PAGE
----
Garden City Community College has seen a slight growth in its enrollment for the 2017 fall semester.

During Tuesday’s GCCC Board of Trustees meeting, college president Dr. Herbert Swender said GCCC saw a 3.38 percent growth in enrollment in the fall 2017 semester, for a total of 2,081 students, or 68 more than last year.

“That’s a big number,” Swender said, adding that the growth can be attributed to programs like marching band and fire science, as well as the quality instructors on the GCCC faculty.

GCCC was the third college to have enrollment growth, behind Coffeyville Community College and Allen Community College which had 5.57 percent and 9.81 percent growth respectively, according to the Kansas Board of Regents’ 20th day preliminary headcount.

ACC has 2,574 students, 230 more than last year and CCC has 1,802 students, or 95 more than last year.

During Tuesday’s meeting, Swender said while he and the college are excited to see growth, he knows that it will not continue due to residential life and the cafeteria reaching capacity, though they would like to see continued growth. But to counteract not being able to have more students on campus, GCCC is looking to grow its online classes, Swender said.

Swender also pointed out that while some colleges are seeing growth, others are seeing enrollment numbers drop.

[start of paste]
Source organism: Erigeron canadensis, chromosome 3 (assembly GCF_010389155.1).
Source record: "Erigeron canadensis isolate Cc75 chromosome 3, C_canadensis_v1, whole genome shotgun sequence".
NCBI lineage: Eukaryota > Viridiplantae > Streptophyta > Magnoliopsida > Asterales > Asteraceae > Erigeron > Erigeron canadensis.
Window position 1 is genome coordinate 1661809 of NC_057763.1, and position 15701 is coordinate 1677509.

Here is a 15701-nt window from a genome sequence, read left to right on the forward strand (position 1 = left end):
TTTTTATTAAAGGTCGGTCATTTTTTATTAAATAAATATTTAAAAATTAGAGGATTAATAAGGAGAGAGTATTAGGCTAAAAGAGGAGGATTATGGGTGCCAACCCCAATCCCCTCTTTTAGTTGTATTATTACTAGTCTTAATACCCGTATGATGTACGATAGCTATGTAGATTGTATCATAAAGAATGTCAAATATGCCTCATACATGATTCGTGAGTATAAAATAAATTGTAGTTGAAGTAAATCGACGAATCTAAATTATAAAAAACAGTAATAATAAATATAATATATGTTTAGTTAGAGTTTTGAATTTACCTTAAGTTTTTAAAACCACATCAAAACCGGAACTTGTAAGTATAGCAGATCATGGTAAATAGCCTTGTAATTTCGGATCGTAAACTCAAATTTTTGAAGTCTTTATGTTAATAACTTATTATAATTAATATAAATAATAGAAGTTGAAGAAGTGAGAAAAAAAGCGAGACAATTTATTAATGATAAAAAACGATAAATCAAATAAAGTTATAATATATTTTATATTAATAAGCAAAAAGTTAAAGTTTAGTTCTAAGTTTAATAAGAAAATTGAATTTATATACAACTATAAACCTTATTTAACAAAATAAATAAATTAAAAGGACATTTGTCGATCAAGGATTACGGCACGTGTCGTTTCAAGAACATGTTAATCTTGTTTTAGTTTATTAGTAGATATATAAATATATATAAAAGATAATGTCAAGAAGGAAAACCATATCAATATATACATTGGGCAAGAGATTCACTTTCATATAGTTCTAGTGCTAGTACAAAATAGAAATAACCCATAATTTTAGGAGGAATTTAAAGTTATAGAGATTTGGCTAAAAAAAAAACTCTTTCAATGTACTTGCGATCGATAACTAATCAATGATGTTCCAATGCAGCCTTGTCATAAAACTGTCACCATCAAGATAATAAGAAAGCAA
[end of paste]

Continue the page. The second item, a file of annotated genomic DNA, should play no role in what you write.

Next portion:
Independence Community College saw the largest drop in enrollment at 15.14 percent, with 159 students fewer than last year for a total of 891 students.

Seward County has the second largest decrease in enrollment for the fall 2017 semester, according to the KBOR. SCC had a 9.39 percent decrease in enrollment, having 1,746 students or 181 less than last year.

Dodge City Community College has 1,773 students enrolled for the 2017 fall semester, 31 students or 1.72 percent less than last school year.

According to the KBOR, there are 71,165 students enrolled in the 19 Kansas Community Colleges, 1,502 or 2.07 percent less that last year.

In other business:

• Trustee Merilyn Douglass was recognized for being named the National Rural Community College Alliance Trustee of the Year on Sept. 28.

• Swender noted during the president’s report of the meeting that GCCC donated $2,500 to the Breast Center Center. The money was raised through T-shirt sales sold for GCCC’s Pink Out games on Saturday. The $2,500 check was presented to representatives from the Breast Center on Saturday during GCCC’s football game against Coffeyville.

• Levi Jividen, residential life advisor, was recognized as a new GCCC employee. His first day was Sept. 13.